FRANKFORT — The controversial program to give state inmates parole credits allowing them to be released early reduced the inmate population in Kentucky from around 22,500 to roughly 21,000 by early August.

More than half of them have been replaced by new inmates.

“They’ve got a flow of inmates they cannot slow down,” said Robert Lawson, the University of Kentucky law professor who more than anyone else has studied the problem of exploding inmate populations.

Lawson thinks the problem is unmanageable without changes to the persistent felony offender — or “three strikes” — law. Lawson wrote that law but he’s seen it changed and enhanced over the years to include a lot of crimes which were once considered minor offenses.

Lawson said the law was intended to punish individuals, who in Lawson’s words “had plenty of time to change” but didn’t. Now, the law is used as “a hammer” by prosecutors to wrest guilty pleas from defendants, according to Lawson.

Some prosecutors dispute Lawson’s contention, but Kentucky Attorney General Jack Conway conceded Tuesday that it’s used that way.

“I think there is some practical recognition on the part of prosecutors that charging someone as a PFO offender helps the prosecution, because our criminal justice system will not function unless more than 90 percent of our cases plead,” Conway said.

“And PFO statutes are a tremendous tool, hammer to get defendants into a position where they will consider plea bargains.”

He said the commonwealth's attorneys with whom he’s discussed changing the PFO law are “very reluctant to change our PFO laws because they see it as a tool to help with prosecutions. And I think for the most part it’s been expressed to me they want to keep that at their disposal.”

Conway said he’s open to discussing changes to the PFO laws, but he thinks any changes need more discussion and investigation.

The question is crucial to state government’s desire to control prison populations and costs. Kentucky has the fastest incarceration growth rate in the nation and its corrections budget now stands at $400 million. The measure to give inmates credit for previous parole time was inserted into this year’s budget; Gov. Steve Beshear asked the Criminal Justice Council to find ways to contain costs; and the legislature convened a subcommittee of its Interim Judiciary Committee to explore ways to reduce inmate populations and costs.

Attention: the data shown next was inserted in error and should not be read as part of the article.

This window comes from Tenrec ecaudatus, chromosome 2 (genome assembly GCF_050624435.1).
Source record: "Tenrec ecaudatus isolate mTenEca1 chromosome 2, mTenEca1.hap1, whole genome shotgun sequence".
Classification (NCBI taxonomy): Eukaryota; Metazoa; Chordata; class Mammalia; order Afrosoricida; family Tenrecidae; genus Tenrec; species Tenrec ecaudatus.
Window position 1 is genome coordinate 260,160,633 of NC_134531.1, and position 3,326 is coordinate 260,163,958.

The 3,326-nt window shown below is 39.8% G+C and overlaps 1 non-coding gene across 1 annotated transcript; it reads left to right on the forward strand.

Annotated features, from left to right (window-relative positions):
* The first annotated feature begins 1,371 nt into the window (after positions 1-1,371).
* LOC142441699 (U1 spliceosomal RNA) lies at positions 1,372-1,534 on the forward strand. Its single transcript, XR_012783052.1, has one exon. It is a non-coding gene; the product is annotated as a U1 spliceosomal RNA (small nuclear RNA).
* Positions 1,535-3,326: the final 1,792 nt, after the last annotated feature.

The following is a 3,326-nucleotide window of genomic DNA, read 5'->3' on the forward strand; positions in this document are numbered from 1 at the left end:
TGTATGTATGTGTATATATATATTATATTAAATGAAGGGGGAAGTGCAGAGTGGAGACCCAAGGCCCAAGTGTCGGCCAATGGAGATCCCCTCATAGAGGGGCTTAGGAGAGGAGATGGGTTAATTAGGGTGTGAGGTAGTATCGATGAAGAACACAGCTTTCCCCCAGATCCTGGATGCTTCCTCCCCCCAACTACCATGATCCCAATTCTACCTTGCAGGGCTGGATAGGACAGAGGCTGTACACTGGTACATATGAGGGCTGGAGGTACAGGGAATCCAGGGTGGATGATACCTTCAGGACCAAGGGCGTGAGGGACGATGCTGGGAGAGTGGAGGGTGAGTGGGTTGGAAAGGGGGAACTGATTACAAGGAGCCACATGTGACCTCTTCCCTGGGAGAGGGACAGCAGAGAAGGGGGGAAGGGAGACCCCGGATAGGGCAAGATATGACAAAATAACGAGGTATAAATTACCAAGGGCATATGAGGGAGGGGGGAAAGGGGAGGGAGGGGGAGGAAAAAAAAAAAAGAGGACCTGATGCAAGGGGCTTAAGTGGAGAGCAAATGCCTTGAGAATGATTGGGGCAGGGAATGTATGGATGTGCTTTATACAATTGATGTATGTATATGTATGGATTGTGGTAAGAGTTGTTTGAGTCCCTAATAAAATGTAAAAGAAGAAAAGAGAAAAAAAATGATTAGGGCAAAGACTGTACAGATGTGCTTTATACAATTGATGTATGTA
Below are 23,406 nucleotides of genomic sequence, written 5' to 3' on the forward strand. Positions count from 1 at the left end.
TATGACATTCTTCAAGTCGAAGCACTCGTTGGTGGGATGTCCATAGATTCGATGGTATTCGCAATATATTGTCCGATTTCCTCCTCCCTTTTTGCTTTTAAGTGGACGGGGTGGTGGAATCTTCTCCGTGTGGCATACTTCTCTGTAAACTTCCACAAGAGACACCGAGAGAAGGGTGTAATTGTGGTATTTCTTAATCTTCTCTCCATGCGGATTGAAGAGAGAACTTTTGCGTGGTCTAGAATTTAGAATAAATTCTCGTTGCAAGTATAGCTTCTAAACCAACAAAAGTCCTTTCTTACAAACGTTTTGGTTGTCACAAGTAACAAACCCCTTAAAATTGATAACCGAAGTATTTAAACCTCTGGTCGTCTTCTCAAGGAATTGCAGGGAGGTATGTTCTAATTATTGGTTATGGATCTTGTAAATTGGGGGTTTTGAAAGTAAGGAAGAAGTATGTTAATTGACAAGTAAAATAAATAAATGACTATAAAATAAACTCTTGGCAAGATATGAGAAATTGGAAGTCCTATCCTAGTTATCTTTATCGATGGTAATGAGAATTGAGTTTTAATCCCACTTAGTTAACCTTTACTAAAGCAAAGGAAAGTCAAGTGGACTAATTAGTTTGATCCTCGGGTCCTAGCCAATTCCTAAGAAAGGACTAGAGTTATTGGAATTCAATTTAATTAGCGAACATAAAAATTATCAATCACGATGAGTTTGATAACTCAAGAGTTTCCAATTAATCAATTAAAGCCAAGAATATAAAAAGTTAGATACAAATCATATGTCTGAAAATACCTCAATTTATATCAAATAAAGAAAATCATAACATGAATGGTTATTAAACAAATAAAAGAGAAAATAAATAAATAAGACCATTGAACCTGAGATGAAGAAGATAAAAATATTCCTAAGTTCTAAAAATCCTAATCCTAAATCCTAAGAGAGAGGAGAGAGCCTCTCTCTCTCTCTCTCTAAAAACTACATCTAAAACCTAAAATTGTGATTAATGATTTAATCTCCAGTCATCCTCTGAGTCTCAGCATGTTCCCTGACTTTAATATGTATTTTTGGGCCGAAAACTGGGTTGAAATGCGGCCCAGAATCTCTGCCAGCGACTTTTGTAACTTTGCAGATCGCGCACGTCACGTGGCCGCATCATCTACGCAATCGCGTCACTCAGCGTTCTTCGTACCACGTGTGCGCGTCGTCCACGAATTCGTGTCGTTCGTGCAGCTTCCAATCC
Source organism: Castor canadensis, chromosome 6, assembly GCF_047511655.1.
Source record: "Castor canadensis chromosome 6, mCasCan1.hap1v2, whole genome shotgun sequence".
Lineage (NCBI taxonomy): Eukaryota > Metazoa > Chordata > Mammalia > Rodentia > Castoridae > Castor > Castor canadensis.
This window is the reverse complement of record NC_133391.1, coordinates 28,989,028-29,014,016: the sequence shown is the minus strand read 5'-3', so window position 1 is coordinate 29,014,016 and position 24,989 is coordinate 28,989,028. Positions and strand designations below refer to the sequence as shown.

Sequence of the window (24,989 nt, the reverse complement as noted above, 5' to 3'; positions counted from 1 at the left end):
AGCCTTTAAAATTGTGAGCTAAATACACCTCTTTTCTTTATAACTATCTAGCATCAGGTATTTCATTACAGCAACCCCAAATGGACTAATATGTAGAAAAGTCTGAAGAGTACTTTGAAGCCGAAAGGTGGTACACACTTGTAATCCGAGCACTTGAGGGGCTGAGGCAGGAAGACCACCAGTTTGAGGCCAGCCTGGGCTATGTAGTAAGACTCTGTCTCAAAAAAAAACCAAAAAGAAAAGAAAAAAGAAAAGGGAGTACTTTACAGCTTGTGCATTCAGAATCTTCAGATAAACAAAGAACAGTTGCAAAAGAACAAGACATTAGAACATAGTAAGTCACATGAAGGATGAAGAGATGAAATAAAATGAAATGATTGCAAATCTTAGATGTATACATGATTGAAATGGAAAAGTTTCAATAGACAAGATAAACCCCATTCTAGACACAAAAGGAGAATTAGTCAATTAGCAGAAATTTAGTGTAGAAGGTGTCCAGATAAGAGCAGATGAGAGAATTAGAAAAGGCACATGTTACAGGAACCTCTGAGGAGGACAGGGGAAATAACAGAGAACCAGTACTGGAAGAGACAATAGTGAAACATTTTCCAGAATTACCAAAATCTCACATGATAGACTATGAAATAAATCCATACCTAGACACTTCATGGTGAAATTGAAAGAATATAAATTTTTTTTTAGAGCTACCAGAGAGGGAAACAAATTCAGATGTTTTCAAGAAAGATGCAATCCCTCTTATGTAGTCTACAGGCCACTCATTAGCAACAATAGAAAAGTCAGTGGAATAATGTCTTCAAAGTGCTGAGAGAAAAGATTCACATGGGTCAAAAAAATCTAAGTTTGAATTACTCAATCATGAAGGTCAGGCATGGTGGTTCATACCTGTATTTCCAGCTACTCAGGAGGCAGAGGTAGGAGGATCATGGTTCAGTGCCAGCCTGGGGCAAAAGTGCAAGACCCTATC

Of the 21,840 state inmates, 7,643 of them are housed in county jails, according to the Department of Corrections. And the counties’ jail budgets are exploding – mostly from misdemeanor inmate costs. But they receive state funding for housing the state inmates. So, they are against another recommendation – to make some current felonies misdemeanors.

At a meeting of a committee Tuesday looking at sentencing laws, Kenton County Deputy Judge-Executive Scott Kimmich said that hurts counties.

“Reducing felony charges back to misdemeanors shifts the costs back to the counties,” Kimmich told the committee. (Among the proposals is one to increase amounts for felony thefts to factor in for inflation – a $300 theft today represents much less property or value than when that amount was established as the felony theft threshold.)

“I don’t blame him,” Lawson said when told of Kimmich’s comments to the sentencing committee. “I’ve said before that you’ve got to take that into account because you’re pushing heavier costs onto the counties and counties can’t handle it.”

Many counties are spending 30 or 40 percent of their general fund budgets to cover their county jail budgets.

Palmore and Lawson fear that absent action by the state to reduce the number of its inmates – especially those in county jails – the question will ultimately be decided by the courts. Section 253 of the state constitution, “seems to say you’ve got to put convicted felons in the state penitentiary,” Lawson said.

Even if that doesn’t happen, the pressures on a lean state budget during a major economic slowdown will force changes in the corrections system – or the redirecting of spending to corrections from other already strapped programs. But then that’s where this started.

Ronnie Ellis writes for CNHI News Service and is based in Frankfort. He can be reached by e-mail at

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